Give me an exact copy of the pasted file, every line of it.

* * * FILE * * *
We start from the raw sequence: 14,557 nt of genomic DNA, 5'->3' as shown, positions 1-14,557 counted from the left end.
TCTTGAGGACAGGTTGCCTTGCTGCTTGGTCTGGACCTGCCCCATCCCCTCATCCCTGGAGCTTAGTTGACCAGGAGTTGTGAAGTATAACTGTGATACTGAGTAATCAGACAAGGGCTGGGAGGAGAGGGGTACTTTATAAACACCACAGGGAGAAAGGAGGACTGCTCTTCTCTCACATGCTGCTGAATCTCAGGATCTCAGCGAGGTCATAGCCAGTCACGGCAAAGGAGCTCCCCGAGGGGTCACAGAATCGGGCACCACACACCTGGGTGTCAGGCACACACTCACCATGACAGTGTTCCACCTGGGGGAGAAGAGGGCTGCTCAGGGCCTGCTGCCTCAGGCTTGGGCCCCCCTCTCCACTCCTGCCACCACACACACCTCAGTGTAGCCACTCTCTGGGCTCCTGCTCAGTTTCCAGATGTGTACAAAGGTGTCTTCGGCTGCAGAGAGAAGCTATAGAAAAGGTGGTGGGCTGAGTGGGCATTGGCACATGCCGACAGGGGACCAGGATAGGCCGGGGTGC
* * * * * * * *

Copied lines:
We start from the raw sequence: 14,557 nt of genomic DNA, 5'->3' as shown, positions 1-14,557 counted from the left end.
TCTTGAGGACAGGTTGCCTTGCTGCTTGGTCTGGACCTGCCCCATCCCCTCATCCCTGGAGCTTAGTTGACCAGGAGTTGTGAAGTATAACTGTGATACTGAGTAATCAGACAAGGGCTGGGAGGAGAGGGGTACTTTATAAACACCACAGGGAGAAAGGAGGACTGCTCTTCTCTCACATGCTGCTGAATCTCAGGATCTCAGCGAGGTCATAGCCAGTCACGGCAAAGGAGCTCCCCGAGGGGTCACAGAATCGGGCACCACACACCTGGGTGTCAGGCACACACTCACCATGACAGTGTTCCACCTGGGGGAGAAGAGGGCTGCTCAGGGCCTGCTGCCTCAGGCTTGGGCCCCCCTCTCCACTCCTGCCACCACACACACCTCAGTGTAGCCACTCTCTGGGCTCCTGCTCAGTTTCCAGATGTGTACAAAGGTGTCTTCGGCTGCAGAGAGAAGCTATAGAAAAGGTGGTGGGCTGAGTGGGCATTGGCACATGCCGACAGGGGACCAGGATAGGCCGGGGTGC